|15.||Harvard graduate Richard Soule ( 1812-77), a Massachusetts civil engineer, entrepreneur, and author. Ibid.; Quinquennial Catalogue, 190; Appletons', 5:612.|
|16.||See Pierce's letter to Chase, March 30, 1862 (above).|
|17.||See Chase's instructions to Hiram Barney, February 24, 1862 (above).|
|18.||David Hunter took command of the Department of the South on March 31. OR, ser. 1, v. 6:248.|
|19.||Brigadier general of volunteers Henry W. Benham ( 1817-84) succeeded Gen. Thomas W. Sherman and commanded Federal troops in the Northern District of the Department of the South, including South Carolina, Georgia, and part of Florida. Appletons', 1:234; OR, ser. i, v. 6:258, 259.|
|20.||David F. Thorpe ( 1836- 1909), a student at Brown University, later became a Rhode Island merchant and state representative. Park's report described a series of attacks and attempted rapes by drunken sailors on March 17. Ira Berlin et al., eds., Freedom: A Documentary History of Emancipation, 1861-1867 ( Cambridge, Eng., 1982-), ser. 1, v. 3:68; Historical Catalogue of Brown University, 466.|
Letter in clerk's hand, signed by Chase. Letters Received by the Secretary of War from the President, Executive Departments, and War Department Bureaus, 1862-1870, Records of the Office of the Secretary of War (Record Group 107), National Archives (micro 20:0082).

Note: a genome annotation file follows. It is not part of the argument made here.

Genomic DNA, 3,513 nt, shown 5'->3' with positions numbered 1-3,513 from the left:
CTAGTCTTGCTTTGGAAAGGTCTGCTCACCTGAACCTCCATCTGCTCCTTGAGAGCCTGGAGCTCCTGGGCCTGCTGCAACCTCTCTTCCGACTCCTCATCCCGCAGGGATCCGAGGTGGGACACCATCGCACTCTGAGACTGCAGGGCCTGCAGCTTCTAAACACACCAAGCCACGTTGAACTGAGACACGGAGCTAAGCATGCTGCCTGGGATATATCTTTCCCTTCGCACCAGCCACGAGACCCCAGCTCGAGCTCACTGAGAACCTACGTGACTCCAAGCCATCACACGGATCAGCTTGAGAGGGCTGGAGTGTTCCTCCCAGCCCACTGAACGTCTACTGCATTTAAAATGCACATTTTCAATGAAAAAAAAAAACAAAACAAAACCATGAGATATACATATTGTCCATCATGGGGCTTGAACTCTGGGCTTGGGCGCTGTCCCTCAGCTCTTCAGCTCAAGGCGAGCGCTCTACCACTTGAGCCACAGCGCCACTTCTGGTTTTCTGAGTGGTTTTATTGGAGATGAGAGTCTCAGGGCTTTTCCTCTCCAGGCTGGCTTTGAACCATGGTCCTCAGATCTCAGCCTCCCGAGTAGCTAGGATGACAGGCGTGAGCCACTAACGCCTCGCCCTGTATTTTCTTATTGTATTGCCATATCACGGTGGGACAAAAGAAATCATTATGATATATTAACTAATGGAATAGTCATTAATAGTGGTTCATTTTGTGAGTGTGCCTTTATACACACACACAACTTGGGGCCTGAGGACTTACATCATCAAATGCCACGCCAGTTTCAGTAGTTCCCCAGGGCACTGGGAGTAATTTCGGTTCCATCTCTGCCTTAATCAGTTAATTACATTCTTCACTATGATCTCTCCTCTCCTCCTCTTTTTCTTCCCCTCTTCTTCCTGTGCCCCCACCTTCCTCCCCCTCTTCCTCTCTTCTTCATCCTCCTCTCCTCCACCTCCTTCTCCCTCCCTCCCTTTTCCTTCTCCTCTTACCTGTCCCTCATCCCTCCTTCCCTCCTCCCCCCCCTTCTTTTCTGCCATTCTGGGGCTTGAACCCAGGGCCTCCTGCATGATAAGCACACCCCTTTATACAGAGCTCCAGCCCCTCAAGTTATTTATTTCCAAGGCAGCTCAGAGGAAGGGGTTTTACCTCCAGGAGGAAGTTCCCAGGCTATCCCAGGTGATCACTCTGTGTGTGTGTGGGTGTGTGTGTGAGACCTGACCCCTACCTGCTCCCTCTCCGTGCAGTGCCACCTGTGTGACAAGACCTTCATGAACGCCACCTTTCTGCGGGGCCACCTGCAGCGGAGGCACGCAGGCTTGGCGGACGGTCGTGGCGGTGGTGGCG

Treasury Department April 8th., 1862
I have received the letter referred to me for suggestions relative to Quartermaster Vinton's payments.
In conversation with the Quarter Master General, 1 I have already stated the general rules by which those payments, in my judgment, should be governed.
All disbursing officers, when unprovided with funds to pay all legal demands on them in money may well pay, in preference, demands of small amounts, say less than $500. All other demands should be paid according to priority of date.
The power of this Department to furnish money is necessarily limited by its power to borrow in some form -- either directly, by Loans, or indirectly, by the issue of United States Notes. In neither mode can adequate sums now be obtained --
To accommodate public creditors, Congress has authorized the issue, to those willing to receive them, of Certificates of Indebtedness payable one year from date, and bearing interest at Six per centum. The Department has made arrangements which will enable it to make all payments which may be desired in this mode.
For payments to be made in money, and not otherwise, by disbursing officers, requisitions for the needed amounts must be drawn in their favor, and the amounts placed to their credit with the nearest Depositary.
For payments to be made in Certificates, requisitions should be drawn for sufficient amounts to be placed to the credit of the proper